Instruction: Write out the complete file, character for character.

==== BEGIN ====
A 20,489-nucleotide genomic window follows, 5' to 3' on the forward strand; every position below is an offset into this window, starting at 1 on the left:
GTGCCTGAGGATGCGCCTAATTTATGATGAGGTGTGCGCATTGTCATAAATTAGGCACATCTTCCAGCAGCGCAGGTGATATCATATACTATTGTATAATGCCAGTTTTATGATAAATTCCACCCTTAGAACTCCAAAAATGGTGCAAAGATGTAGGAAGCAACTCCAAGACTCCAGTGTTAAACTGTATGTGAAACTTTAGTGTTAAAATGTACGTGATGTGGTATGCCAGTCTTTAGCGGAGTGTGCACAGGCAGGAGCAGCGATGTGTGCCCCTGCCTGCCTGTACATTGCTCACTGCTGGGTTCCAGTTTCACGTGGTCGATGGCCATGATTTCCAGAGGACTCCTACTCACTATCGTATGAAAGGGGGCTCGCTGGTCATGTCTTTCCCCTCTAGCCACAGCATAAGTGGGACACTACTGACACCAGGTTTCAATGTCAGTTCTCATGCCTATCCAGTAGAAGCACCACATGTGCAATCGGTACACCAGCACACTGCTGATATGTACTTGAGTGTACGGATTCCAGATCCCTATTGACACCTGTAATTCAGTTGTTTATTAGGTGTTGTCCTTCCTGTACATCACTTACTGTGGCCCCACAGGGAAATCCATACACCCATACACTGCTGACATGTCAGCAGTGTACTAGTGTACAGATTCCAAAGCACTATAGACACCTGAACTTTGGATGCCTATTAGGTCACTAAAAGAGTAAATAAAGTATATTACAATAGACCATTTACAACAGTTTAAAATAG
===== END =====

A 20,489-nucleotide genomic window follows, 5' to 3' on the forward strand; every position below is an offset into this window, starting at 1 on the left:
GTGCCTGAGGATGCGCCTAATTTATGATGAGGTGTGCGCATTGTCATAAATTAGGCACATCTTCCAGCAGCGCAGGTGATATCATATACTATTGTATAATGCCAGTTTTATGATAAATTCCACCCTTAGAACTCCAAAAATGGTGCAAAGATGTAGGAAGCAACTCCAAGACTCCAGTGTTAAACTGTATGTGAAACTTTAGTGTTAAAATGTACGTGATGTGGTATGCCAGTCTTTAGCGGAGTGTGCACAGGCAGGAGCAGCGATGTGTGCCCCTGCCTGCCTGTACATTGCTCACTGCTGGGTTCCAGTTTCACGTGGTCGATGGCCATGATTTCCAGAGGACTCCTACTCACTATCGTATGAAAGGGGGCTCGCTGGTCATGTCTTTCCCCTCTAGCCACAGCATAAGTGGGACACTACTGACACCAGGTTTCAATGTCAGTTCTCATGCCTATCCAGTAGAAGCACCACATGTGCAATCGGTACACCAGCACACTGCTGATATGTACTTGAGTGTACGGATTCCAGATCCCTATTGACACCTGTAATTCAGTTGTTTATTAGGTGTTGTCCTTCCTGTACATCACTTACTGTGGCCCCACAGGGAAATCCATACACCCATACACTGCTGACATGTCAGCAGTGTACTAGTGTACAGATTCCAAAGCACTATAGACACCTGAACTTTGGATGCCTATTAGGTCACTAAAAGAGTAAATAAAGTATATTACAATAGACCATTTACAACAGTTTAAAATAG